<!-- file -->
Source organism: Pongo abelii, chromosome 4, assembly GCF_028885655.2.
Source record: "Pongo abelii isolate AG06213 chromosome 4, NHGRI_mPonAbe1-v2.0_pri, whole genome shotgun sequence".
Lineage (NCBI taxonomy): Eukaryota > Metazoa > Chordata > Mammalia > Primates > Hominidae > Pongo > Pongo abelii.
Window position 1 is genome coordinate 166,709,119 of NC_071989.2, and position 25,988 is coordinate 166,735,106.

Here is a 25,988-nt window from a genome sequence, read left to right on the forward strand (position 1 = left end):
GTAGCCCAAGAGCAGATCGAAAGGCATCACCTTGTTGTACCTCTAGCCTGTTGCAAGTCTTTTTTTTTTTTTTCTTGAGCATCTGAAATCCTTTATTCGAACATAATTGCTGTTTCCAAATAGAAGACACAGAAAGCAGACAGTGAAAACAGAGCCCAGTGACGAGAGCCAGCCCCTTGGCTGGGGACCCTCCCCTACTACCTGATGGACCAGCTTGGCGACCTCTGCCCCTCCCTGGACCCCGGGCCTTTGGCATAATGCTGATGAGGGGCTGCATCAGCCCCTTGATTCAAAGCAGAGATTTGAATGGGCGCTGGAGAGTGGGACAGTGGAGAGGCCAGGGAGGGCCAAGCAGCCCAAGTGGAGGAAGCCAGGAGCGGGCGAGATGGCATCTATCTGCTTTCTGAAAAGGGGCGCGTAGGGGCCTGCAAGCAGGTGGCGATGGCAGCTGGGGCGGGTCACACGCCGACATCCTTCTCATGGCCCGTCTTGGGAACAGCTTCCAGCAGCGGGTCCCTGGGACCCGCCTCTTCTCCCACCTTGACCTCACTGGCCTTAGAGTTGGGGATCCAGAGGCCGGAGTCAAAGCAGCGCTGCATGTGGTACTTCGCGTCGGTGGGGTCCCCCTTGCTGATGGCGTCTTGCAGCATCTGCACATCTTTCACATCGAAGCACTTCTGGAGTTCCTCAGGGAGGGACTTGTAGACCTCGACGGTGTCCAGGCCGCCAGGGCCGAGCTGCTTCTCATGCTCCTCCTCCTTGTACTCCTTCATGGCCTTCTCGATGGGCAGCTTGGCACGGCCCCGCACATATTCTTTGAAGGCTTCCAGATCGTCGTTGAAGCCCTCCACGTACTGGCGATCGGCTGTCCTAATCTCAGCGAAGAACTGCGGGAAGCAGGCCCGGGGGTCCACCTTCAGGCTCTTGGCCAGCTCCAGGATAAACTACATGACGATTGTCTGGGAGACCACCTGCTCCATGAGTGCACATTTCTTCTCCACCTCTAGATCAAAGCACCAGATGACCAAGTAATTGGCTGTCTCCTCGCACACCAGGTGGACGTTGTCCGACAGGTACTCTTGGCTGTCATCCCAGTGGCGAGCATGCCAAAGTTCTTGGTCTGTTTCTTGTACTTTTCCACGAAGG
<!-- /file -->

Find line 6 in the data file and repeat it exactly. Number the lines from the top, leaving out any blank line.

GTAGCCCAAGAGCAGATCGAAAGGCATCACCTTGTTGTACCTCTAGCCTGTTGCAAGTCTTTTTTTTTTTTTTCTTGAGCATCTGAAATCCTTTATTCGAACATAATTGCTGTTTCCAAATAGAAGACACAGAAAGCAGACAGTGAAAACAGAGCCCAGTGACGAGAGCCAGCCCCTTGGCTGGGGACCCTCCCCTACTACCTGATGGACCAGCTTGGCGACCTCTGCCCCTCCCTGGACCCCGGGCCTTTGGCATAATGCTGATGAGGGGCTGCATCAGCCCCTTGATTCAAAGCAGAGATTTGAATGGGCGCTGGAGAGTGGGACAGTGGAGAGGCCAGGGAGGGCCAAGCAGCCCAAGTGGAGGAAGCCAGGAGCGGGCGAGATGGCATCTATCTGCTTTCTGAAAAGGGGCGCGTAGGGGCCTGCAAGCAGGTGGCGATGGCAGCTGGGGCGGGTCACACGCCGACATCCTTCTCATGGCCCGTCTTGGGAACAGCTTCCAGCAGCGGGTCCCTGGGACCCGCCTCTTCTCCCACCTTGACCTCACTGGCCTTAGAGTTGGGGATCCAGAGGCCGGAGTCAAAGCAGCGCTGCATGTGGTACTTCGCGTCGGTGGGGTCCCCCTTGCTGATGGCGTCTTGCAGCATCTGCACATCTTTCACATCGAAGCACTTCTGGAGTTCCTCAGGGAGGGACTTGTAGACCTCGACGGTGTCCAGGCCGCCAGGGCCGAGCTGCTTCTCATGCTCCTCCTCCTTGTACTCCTTCATGGCCTTCTCGATGGGCAGCTTGGCACGGCCCCGCACATATTCTTTGAAGGCTTCCAGATCGTCGTTGAAGCCCTCCACGTACTGGCGATCGGCTGTCCTAATCTCAGCGAAGAACTGCGGGAAGCAGGCCCGGGGGTCCACCTTCAGGCTCTTGGCCAGCTCCAGGATAAACTACATGACGATTGTCTGGGAGACCACCTGCTCCATGAGTGCACATTTCTTCTCCACCTCTAGATCAAAGCACCAGATGACCAAGTAATTGGCTGTCTCCTCGCACACCAGGTGGACGTTGTCCGACAGGTACTCTTGGCTGTCATCCCAGTGGCGAGCATGCCAAAGTTCTTGGTCTGTTTCTTGTACTTTTCCACGAAGG